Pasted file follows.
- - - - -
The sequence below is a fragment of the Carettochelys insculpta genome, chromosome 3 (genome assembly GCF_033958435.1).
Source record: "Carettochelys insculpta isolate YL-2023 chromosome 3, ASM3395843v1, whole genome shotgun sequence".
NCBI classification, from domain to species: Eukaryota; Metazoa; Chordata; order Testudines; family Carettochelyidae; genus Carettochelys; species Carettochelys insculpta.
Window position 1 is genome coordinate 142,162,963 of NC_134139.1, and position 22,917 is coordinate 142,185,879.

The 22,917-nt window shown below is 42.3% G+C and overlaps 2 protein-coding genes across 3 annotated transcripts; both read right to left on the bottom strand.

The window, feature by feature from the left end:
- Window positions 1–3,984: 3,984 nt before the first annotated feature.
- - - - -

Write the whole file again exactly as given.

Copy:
The sequence below is a fragment of the Carettochelys insculpta genome, chromosome 3 (genome assembly GCF_033958435.1).
Source record: "Carettochelys insculpta isolate YL-2023 chromosome 3, ASM3395843v1, whole genome shotgun sequence".
NCBI classification, from domain to species: Eukaryota; Metazoa; Chordata; order Testudines; family Carettochelyidae; genus Carettochelys; species Carettochelys insculpta.
Window position 1 is genome coordinate 142,162,963 of NC_134139.1, and position 22,917 is coordinate 142,185,879.

The 22,917-nt window shown below is 42.3% G+C and overlaps 2 protein-coding genes across 3 annotated transcripts; both read right to left on the bottom strand.

The window, feature by feature from the left end:
- Window positions 1–3,984: 3,984 nt before the first annotated feature.